Numerous events were planned in East London for the battle's 75th anniversary in October 2011, including music[29] and a march,[30] and the mural was once again restored. In 2016, to mark the battle's 80th anniversary, a march took place from Altab Ali Park to Cable Street.[31] The march was attended by some of those who were originally involved.[32]

In popular culture[edit]

Commemorative plaque in Dock Street

See also[edit]

References[edit]

  1. ^ "Cable Street: 'Solidarity stopped Mosley's fascists'". BBC News. Retrieved 13 October 2015.
  2. ^ Barling, Kurt (4 October 2011). "Why remember Battle of Cable Street?". Retrieved 16 May 2018 – via www.bbc.co.uk.
  3. ^ a b Philpot, Robert. "The true history behind London's much-lauded anti-fascist Battle of Cable Street". www.timesofisrael.com. Retrieved 4 February 2021.
  4. ^ "The Battle of Cable Street". www.bbc.co.uk. Archived from the original on 9 June 2016. Retrieved 4 February 2021.
  5. ^ hate, HOPE not. "The Battle of Cable Street". www.cablestreet.uk. Retrieved 16 May 2018.
  6. ^ "Cable Street". History Workshop. Retrieved 16 June 2022. Website shows the original BUF leaflet including exact locations and times
  7. ^ Content taken from Lewis, Jon E. (2008). London, The Autobiography. Constable. p. 401. ISBN 978-1845298753., it comes from the East London Advertiser primary source, and also the books editorial commentary. This source only gives the districts where the meetings would take place, not times or the exact locations.
  8. ^ "ILP souvenir leaflet". Retrieved 16 June 2022.
  9. ^ a b c d Sir Philip Game. "'No pasarán': the Battle of Cable Street". National Archives. Retrieved 18 April 2022.
  10. ^ Jones, Nigel, Mosley, Haus, 2004, p. 114
  11. ^ a b c d e f East London Advertiser – reproduced in Lewis, Jon E. (2008). London, The Autobiography. Constable. ISBN 978-1845298753.
  12. ^ Jones, Nigel, Mosley, Haus, 2004, p. 114
  13. ^ Marr, Andrew (2009). The Making of Modern Britain. Macmillan. pp. 317–318. ISBN 978-0230709423.
  14. ^ Lewis, Jon E. (2008). London, The Autobiography. Constable. p. 401. ISBN 978-1845298753.
  15. ^ "The official interpretation board at the Cable Street mural". Retrieved 17 June 2022.
  16. ^ "Independent Labour Party leaflet". Retrieved 17 June 2022.
  17. ^ "Daily Chronicle, cited in a TUC Book on Cable Street" (PDF). pp. 11–12. Retrieved 17 June 2022.
  18. ^ "TUC Book on Cable Street" (PDF). pp. 11–12. Retrieved 17 June 2022. It makes reference to contemporary estimates as high as half a million, but does not give a primary source.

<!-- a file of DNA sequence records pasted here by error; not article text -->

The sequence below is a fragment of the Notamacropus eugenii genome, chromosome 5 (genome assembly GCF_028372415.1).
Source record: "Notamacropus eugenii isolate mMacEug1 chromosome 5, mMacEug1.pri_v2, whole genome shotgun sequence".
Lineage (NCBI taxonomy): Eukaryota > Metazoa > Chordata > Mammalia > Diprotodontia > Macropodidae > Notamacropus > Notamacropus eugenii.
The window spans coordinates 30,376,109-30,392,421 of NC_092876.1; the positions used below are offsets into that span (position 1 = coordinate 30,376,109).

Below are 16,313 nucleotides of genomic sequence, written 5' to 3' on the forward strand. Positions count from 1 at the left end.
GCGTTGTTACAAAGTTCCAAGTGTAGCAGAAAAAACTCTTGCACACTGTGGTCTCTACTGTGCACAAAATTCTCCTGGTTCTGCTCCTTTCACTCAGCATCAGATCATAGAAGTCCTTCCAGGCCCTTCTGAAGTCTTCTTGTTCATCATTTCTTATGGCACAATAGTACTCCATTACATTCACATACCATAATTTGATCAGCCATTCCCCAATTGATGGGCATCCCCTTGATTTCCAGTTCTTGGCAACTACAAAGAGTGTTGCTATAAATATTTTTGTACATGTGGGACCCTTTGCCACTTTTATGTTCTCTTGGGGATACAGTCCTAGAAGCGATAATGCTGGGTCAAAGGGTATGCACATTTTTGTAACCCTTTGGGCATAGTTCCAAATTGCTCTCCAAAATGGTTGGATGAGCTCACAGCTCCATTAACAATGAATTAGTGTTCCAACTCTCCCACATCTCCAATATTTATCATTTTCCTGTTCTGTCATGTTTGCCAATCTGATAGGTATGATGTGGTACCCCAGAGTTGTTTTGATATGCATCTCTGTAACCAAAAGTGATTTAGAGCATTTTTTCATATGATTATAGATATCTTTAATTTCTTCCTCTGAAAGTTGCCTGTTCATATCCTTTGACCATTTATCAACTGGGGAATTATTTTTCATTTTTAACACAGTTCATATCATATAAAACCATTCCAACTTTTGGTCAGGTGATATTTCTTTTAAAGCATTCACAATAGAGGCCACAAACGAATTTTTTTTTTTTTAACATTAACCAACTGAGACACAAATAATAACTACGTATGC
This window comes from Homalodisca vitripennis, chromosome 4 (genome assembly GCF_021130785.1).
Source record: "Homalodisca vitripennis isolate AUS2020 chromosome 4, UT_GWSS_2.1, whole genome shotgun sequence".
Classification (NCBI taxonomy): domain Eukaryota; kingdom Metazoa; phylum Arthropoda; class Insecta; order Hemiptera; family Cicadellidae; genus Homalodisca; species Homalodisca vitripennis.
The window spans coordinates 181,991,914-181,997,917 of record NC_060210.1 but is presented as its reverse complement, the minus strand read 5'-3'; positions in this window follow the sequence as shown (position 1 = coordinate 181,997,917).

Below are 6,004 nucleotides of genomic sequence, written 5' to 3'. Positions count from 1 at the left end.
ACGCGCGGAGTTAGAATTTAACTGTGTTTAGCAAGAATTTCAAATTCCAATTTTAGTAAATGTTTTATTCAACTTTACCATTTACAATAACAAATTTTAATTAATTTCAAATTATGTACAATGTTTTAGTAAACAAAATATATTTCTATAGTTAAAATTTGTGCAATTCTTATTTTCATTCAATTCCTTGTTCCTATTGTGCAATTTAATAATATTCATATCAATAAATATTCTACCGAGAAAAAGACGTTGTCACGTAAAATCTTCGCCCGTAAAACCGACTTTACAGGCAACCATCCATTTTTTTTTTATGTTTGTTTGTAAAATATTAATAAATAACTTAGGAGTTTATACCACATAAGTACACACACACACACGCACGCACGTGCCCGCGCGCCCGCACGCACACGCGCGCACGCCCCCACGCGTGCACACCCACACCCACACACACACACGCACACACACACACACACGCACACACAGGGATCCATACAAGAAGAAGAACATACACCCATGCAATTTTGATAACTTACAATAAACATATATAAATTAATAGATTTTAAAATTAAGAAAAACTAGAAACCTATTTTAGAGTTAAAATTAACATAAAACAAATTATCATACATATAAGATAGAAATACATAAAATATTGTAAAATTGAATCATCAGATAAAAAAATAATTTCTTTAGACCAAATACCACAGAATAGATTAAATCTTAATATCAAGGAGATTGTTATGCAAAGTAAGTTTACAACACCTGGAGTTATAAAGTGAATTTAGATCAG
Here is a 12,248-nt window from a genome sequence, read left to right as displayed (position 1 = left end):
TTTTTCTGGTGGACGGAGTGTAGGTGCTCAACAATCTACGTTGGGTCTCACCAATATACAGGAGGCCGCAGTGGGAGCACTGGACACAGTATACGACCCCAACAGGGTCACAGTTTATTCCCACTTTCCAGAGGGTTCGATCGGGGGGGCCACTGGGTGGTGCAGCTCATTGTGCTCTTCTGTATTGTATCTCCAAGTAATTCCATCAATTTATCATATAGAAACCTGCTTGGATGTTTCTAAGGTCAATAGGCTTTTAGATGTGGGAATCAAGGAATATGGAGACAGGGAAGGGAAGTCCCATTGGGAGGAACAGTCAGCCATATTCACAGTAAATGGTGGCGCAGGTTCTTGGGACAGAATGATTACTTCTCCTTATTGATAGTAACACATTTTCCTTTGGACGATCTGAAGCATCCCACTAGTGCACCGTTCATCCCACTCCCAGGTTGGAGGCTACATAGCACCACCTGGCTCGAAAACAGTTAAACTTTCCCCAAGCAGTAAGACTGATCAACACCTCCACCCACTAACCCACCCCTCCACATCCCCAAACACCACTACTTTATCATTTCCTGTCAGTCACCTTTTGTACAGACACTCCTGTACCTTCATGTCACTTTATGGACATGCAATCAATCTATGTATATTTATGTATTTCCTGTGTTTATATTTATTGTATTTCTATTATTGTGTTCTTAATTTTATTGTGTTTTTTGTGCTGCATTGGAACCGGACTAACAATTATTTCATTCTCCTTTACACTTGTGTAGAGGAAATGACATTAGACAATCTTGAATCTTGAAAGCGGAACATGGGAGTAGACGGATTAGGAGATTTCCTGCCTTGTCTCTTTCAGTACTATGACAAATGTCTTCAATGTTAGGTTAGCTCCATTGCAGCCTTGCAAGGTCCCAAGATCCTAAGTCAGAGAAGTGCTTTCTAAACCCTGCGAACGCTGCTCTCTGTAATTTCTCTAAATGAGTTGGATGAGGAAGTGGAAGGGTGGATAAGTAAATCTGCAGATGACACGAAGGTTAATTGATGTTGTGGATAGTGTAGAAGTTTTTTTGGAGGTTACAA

19. ^ Brooke, Mike (30 December 2014). "Historian Bill Fishman, witness to 1936 Battle of Cable Street, dies at 93". News. London. Hackney Gazette. Archived from the original on 17 September 2016. Retrieved 28 April 2016.
  20. ^ a b c "Fascist march stopped after disorderly scenes". Guardian newspaper. 5 October 1936. Retrieved 18 April 2022.
  21. ^ Kushner, Anthony and Valman, Nadia (2000) Remembering Cable Street: fascism and anti-fascism in British society. Vallentine Mitchell, p. 182. ISBN 0-85303-361-7
  22. ^ Penny, Daniel (22 August 2017). "An Intimate History of Antifa". The New Yorker. Retrieved 26 August 2017.
  23. ^ Webber, G.C. "Patterns of Membership and Support for the British Union of Fascists". Jstor. Sage Publications Inc. Retrieved 2 December 2021.
  24. ^ a b c d e Meddick, Simon; Payne, Simon; Katz, Phil (2020). Red Lives: Communists and the Struggle for Socialism. UK: Manifesto Press Cooperative Limited. p. 119. ISBN 978-1-907464-45-4.
  25. ^ Davis, Mary (16 November 2018). "Remembering Max Levitas – Jewish Communist and last survivor of the Battle of Cable Street". The Morning Star. Retrieved 17 April 2021.
  26. ^ "Obituary: Phil Piratin". The Independent. 18 December 1995. Retrieved 25 April 2022.
  27. ^ "St John Beverley Groser (1890-1966) and Michael Groser (1918-2009)". St George in the East. Retrieved 18 April 2022.
  28. ^ "Battle of Cable Street - Dock Street". London Remembers. Retrieved 16 May 2018.
  29. ^ Phil Katz. "Communist Party – Communist Party". Retrieved 13 October 2015.
  30. ^ Cable Street 75. "Cable Street 75". Retrieved 13 October 2015.
  31. ^ Brooke, Mike. "'They Shall Not Pass' message from the past for Battle of Cable Street 80th anniversary". East London Advertiser. Retrieved 3 April 2017.
  32. ^ Rod McPhee (1 October 2016). "'We still haven't learned the lesson of the Battle of Cable Street 80 years on'". Daily Mirror. Retrieved 8 September 2017.
  33. ^ "Chicken Soup with Barley, Royal Court, London". The Independent. 9 June 2011. Retrieved 5 May 2017.
  34. ^ "Ghosts of Cable Street". Song Lyrics. Retrieved 23 May 2021.
  35. ^ "Upstairs Downstairs – episode synopses". BBC. Retrieved 23 May 2021.
  36. ^ Follett, Ken (2012). Winter of the World. Penguin Books. ISBN 9781509848522.
  37. ^ "Cable Street" – via www.youtube.com.
  38. ^ "Mark Reads 'Night Watch': Part 15". Mark Reads. Retrieved 23 May 2021.